The Write Stuff
Summer 2006 Volume 2 Issue 3
Does This Need a Hyphen?
The issue of hyphenation is one that comes up quite regularly in my work. I often find myself inserting hyphens when clients have unwittingly omitted them. Using hyphens appropriately will make your writing easier to read; remember, as the author, you must provide your readers with the clearest possible “directions,” to ease their way through your prose.
When should you use a hyphen? Here are two simple rules to follow:
- Join two or more words serving as a single adjective before a noun with a hyphen. Examples: next-generation product, one-way street, two-faced individual.
- Also use a hyphen with the prefixes ex-, self- and all-; between a prefix and a capitalized word; and with figures or letters. Examples: ex-CEO, self-confidence, all-inclusive, anti-American, mid-’50s.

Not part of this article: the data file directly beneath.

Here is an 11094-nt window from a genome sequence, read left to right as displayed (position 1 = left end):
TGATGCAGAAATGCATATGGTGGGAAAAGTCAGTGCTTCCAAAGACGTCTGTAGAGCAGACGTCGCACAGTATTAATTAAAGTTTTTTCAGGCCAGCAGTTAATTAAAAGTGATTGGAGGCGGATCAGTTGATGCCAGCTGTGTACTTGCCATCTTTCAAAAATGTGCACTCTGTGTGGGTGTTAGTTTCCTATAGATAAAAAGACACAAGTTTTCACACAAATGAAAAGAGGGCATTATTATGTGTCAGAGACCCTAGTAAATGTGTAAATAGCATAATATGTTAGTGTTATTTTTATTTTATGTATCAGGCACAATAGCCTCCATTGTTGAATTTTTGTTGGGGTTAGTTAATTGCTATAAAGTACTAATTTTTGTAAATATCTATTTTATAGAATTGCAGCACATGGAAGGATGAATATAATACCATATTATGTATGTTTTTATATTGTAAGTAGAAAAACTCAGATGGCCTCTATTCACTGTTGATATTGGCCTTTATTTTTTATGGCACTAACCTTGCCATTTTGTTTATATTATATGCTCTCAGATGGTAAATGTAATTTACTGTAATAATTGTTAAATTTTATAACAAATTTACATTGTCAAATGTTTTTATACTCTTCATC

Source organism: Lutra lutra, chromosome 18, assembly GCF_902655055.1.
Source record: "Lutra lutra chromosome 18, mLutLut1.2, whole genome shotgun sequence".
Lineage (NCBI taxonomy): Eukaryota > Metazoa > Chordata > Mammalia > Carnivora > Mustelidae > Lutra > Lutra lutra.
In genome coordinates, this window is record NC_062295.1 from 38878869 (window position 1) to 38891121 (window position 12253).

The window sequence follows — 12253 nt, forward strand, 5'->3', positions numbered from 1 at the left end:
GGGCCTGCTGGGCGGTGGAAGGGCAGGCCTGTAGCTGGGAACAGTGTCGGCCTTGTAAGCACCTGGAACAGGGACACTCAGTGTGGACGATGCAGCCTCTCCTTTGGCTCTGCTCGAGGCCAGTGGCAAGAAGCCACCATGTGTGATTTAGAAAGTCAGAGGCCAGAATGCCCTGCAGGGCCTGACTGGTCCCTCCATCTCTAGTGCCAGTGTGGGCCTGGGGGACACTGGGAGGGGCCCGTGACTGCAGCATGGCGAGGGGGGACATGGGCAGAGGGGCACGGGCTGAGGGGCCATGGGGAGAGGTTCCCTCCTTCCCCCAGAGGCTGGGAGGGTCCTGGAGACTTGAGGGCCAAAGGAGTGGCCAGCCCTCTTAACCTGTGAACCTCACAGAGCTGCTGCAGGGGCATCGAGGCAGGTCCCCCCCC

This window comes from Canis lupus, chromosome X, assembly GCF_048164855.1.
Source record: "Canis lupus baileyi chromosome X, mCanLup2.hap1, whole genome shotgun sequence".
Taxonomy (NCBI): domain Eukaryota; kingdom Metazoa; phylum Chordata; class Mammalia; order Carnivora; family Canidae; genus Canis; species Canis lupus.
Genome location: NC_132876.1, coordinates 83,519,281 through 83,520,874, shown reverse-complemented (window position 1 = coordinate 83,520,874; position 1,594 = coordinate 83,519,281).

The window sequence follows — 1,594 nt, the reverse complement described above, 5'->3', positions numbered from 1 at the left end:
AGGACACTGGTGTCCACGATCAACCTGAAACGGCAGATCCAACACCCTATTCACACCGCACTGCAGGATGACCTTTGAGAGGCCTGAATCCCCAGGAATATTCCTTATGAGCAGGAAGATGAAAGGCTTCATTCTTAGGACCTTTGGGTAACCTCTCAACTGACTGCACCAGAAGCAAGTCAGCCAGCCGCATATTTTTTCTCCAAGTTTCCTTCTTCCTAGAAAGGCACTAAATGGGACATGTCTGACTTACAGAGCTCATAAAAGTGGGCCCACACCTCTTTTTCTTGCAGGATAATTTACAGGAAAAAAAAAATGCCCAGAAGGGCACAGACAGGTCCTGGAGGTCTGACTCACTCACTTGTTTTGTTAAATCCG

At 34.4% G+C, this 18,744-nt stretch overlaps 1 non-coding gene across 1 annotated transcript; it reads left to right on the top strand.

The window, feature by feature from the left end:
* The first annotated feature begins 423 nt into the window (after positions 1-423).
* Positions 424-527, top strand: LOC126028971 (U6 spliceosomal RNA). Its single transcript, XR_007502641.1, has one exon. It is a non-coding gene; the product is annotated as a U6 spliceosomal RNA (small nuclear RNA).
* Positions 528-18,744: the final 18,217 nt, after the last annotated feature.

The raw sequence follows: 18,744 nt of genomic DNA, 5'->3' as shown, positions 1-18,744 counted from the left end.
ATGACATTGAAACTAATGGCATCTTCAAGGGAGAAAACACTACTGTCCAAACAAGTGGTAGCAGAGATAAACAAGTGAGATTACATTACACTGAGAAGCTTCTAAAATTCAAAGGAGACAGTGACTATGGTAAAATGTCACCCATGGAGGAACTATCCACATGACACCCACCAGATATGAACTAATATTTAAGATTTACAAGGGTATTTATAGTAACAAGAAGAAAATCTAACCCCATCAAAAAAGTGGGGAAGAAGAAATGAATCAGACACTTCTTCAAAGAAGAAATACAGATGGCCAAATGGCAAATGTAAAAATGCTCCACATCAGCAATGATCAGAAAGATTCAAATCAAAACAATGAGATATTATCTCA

To Space or Not To Space
As I insert missing hyphens from clients’ work, I also often find myself deleting extra spaces they’ve used between sentences. Like many of you who learned typing on a typewriter, I was taught to put two spaces after a period (or other end-of-sentence punctuation). However, with the advent of computers, which proportionally space characters, it is no longer necessary to add that extra space.
Yes, folks, it is proper to have just one space between your sentences. Take a look at any book or magazine and you will never see two spaces there. This might be a hard habit to break, but you should do it. You’ll be tightening up your writing without changing a word!
Stay cool this summer…and be sure to call on me if you want some help with writing or editing.